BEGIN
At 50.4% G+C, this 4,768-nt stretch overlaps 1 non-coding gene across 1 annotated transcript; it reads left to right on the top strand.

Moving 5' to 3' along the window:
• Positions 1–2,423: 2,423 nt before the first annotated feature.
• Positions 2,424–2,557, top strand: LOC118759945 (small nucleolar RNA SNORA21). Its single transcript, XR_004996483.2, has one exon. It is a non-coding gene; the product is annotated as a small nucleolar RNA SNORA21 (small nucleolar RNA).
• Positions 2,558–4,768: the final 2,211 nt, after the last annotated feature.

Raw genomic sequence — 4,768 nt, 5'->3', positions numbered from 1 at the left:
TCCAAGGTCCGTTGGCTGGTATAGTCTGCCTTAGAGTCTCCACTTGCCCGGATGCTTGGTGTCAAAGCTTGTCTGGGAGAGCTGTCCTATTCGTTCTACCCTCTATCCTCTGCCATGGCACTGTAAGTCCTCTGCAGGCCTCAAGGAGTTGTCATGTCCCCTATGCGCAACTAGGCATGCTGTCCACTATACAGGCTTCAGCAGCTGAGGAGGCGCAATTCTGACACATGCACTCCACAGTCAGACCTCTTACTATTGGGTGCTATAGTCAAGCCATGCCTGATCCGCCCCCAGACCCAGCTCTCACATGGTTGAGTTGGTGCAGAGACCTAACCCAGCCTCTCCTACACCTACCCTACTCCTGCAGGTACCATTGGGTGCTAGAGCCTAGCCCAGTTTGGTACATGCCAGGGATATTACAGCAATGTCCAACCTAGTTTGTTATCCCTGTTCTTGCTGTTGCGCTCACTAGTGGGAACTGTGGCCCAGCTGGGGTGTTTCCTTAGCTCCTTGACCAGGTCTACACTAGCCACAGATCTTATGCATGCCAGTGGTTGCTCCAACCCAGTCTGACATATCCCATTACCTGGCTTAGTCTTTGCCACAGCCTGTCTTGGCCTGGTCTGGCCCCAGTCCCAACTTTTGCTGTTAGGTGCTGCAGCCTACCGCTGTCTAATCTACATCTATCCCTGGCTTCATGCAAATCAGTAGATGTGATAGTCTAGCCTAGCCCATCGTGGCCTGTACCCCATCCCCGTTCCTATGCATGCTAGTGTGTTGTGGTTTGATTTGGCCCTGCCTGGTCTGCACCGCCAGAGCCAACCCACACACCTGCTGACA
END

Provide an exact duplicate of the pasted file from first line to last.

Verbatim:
At 50.4% G+C, this 4,768-nt stretch overlaps 1 non-coding gene across 1 annotated transcript; it reads left to right on the top strand.

Moving 5' to 3' along the window:
• Positions 1–2,423: 2,423 nt before the first annotated feature.
• Positions 2,424–2,557, top strand: LOC118759945 (small nucleolar RNA SNORA21). Its single transcript, XR_004996483.2, has one exon. It is a non-coding gene; the product is annotated as a small nucleolar RNA SNORA21 (small nucleolar RNA).
• Positions 2,558–4,768: the final 2,211 nt, after the last annotated feature.

Raw genomic sequence — 4,768 nt, 5'->3', positions numbered from 1 at the left:
TCCAAGGTCCGTTGGCTGGTATAGTCTGCCTTAGAGTCTCCACTTGCCCGGATGCTTGGTGTCAAAGCTTGTCTGGGAGAGCTGTCCTATTCGTTCTACCCTCTATCCTCTGCCATGGCACTGTAAGTCCTCTGCAGGCCTCAAGGAGTTGTCATGTCCCCTATGCGCAACTAGGCATGCTGTCCACTATACAGGCTTCAGCAGCTGAGGAGGCGCAATTCTGACACATGCACTCCACAGTCAGACCTCTTACTATTGGGTGCTATAGTCAAGCCATGCCTGATCCGCCCCCAGACCCAGCTCTCACATGGTTGAGTTGGTGCAGAGACCTAACCCAGCCTCTCCTACACCTACCCTACTCCTGCAGGTACCATTGGGTGCTAGAGCCTAGCCCAGTTTGGTACATGCCAGGGATATTACAGCAATGTCCAACCTAGTTTGTTATCCCTGTTCTTGCTGTTGCGCTCACTAGTGGGAACTGTGGCCCAGCTGGGGTGTTTCCTTAGCTCCTTGACCAGGTCTACACTAGCCACAGATCTTATGCATGCCAGTGGTTGCTCCAACCCAGTCTGACATATCCCATTACCTGGCTTAGTCTTTGCCACAGCCTGTCTTGGCCTGGTCTGGCCCCAGTCCCAACTTTTGCTGTTAGGTGCTGCAGCCTACCGCTGTCTAATCTACATCTATCCCTGGCTTCATGCAAATCAGTAGATGTGATAGTCTAGCCTAGCCCATCGTGGCCTGTACCCCATCCCCGTTCCTATGCATGCTAGTGTGTTGTGGTTTGATTTGGCCCTGCCTGGTCTGCACCGCCAGAGCCAACCCACACACCTGCTGACA